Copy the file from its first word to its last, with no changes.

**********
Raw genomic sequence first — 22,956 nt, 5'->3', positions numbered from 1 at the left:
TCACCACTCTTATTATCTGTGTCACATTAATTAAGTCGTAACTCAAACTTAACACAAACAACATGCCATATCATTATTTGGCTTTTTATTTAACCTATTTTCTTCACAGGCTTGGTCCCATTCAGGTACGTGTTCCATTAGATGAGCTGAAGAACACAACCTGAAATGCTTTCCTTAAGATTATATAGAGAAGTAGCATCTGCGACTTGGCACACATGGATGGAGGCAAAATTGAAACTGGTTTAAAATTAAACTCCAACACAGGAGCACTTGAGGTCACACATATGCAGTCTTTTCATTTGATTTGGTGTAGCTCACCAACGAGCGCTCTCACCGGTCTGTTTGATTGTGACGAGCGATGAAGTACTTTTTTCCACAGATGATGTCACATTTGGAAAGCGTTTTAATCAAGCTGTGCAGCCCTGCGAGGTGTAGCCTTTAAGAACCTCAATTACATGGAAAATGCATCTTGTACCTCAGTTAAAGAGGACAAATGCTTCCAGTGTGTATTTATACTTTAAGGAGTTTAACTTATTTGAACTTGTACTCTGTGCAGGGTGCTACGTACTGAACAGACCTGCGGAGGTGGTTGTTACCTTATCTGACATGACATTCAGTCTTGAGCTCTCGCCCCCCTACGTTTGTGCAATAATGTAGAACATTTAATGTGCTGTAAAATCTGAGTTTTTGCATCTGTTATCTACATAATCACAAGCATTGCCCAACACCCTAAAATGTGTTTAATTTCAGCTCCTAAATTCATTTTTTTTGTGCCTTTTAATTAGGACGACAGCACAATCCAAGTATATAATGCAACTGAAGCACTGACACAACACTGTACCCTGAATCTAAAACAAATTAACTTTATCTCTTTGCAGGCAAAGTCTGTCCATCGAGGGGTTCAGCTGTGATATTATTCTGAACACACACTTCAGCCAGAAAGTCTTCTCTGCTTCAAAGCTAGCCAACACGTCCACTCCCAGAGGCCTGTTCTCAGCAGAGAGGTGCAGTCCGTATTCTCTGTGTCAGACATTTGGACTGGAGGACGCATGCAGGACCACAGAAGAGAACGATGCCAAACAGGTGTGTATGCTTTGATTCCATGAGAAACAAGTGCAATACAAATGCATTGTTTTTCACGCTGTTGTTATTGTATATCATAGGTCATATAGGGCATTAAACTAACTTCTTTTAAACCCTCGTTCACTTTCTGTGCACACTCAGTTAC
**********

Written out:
Raw genomic sequence first — 22,956 nt, 5'->3', positions numbered from 1 at the left:
TCACCACTCTTATTATCTGTGTCACATTAATTAAGTCGTAACTCAAACTTAACACAAACAACATGCCATATCATTATTTGGCTTTTTATTTAACCTATTTTCTTCACAGGCTTGGTCCCATTCAGGTACGTGTTCCATTAGATGAGCTGAAGAACACAACCTGAAATGCTTTCCTTAAGATTATATAGAGAAGTAGCATCTGCGACTTGGCACACATGGATGGAGGCAAAATTGAAACTGGTTTAAAATTAAACTCCAACACAGGAGCACTTGAGGTCACACATATGCAGTCTTTTCATTTGATTTGGTGTAGCTCACCAACGAGCGCTCTCACCGGTCTGTTTGATTGTGACGAGCGATGAAGTACTTTTTTCCACAGATGATGTCACATTTGGAAAGCGTTTTAATCAAGCTGTGCAGCCCTGCGAGGTGTAGCCTTTAAGAACCTCAATTACATGGAAAATGCATCTTGTACCTCAGTTAAAGAGGACAAATGCTTCCAGTGTGTATTTATACTTTAAGGAGTTTAACTTATTTGAACTTGTACTCTGTGCAGGGTGCTACGTACTGAACAGACCTGCGGAGGTGGTTGTTACCTTATCTGACATGACATTCAGTCTTGAGCTCTCGCCCCCCTACGTTTGTGCAATAATGTAGAACATTTAATGTGCTGTAAAATCTGAGTTTTTGCATCTGTTATCTACATAATCACAAGCATTGCCCAACACCCTAAAATGTGTTTAATTTCAGCTCCTAAATTCATTTTTTTTGTGCCTTTTAATTAGGACGACAGCACAATCCAAGTATATAATGCAACTGAAGCACTGACACAACACTGTACCCTGAATCTAAAACAAATTAACTTTATCTCTTTGCAGGCAAAGTCTGTCCATCGAGGGGTTCAGCTGTGATATTATTCTGAACACACACTTCAGCCAGAAAGTCTTCTCTGCTTCAAAGCTAGCCAACACGTCCACTCCCAGAGGCCTGTTCTCAGCAGAGAGGTGCAGTCCGTATTCTCTGTGTCAGACATTTGGACTGGAGGACGCATGCAGGACCACAGAAGAGAACGATGCCAAACAGGTGTGTATGCTTTGATTCCATGAGAAACAAGTGCAATACAAATGCATTGTTTTTCACGCTGTTGTTATTGTATATCATAGGTCATATAGGGCATTAAACTAACTTCTTTTAAACCCTCGTTCACTTTCTGTGCACACTCAGTTAC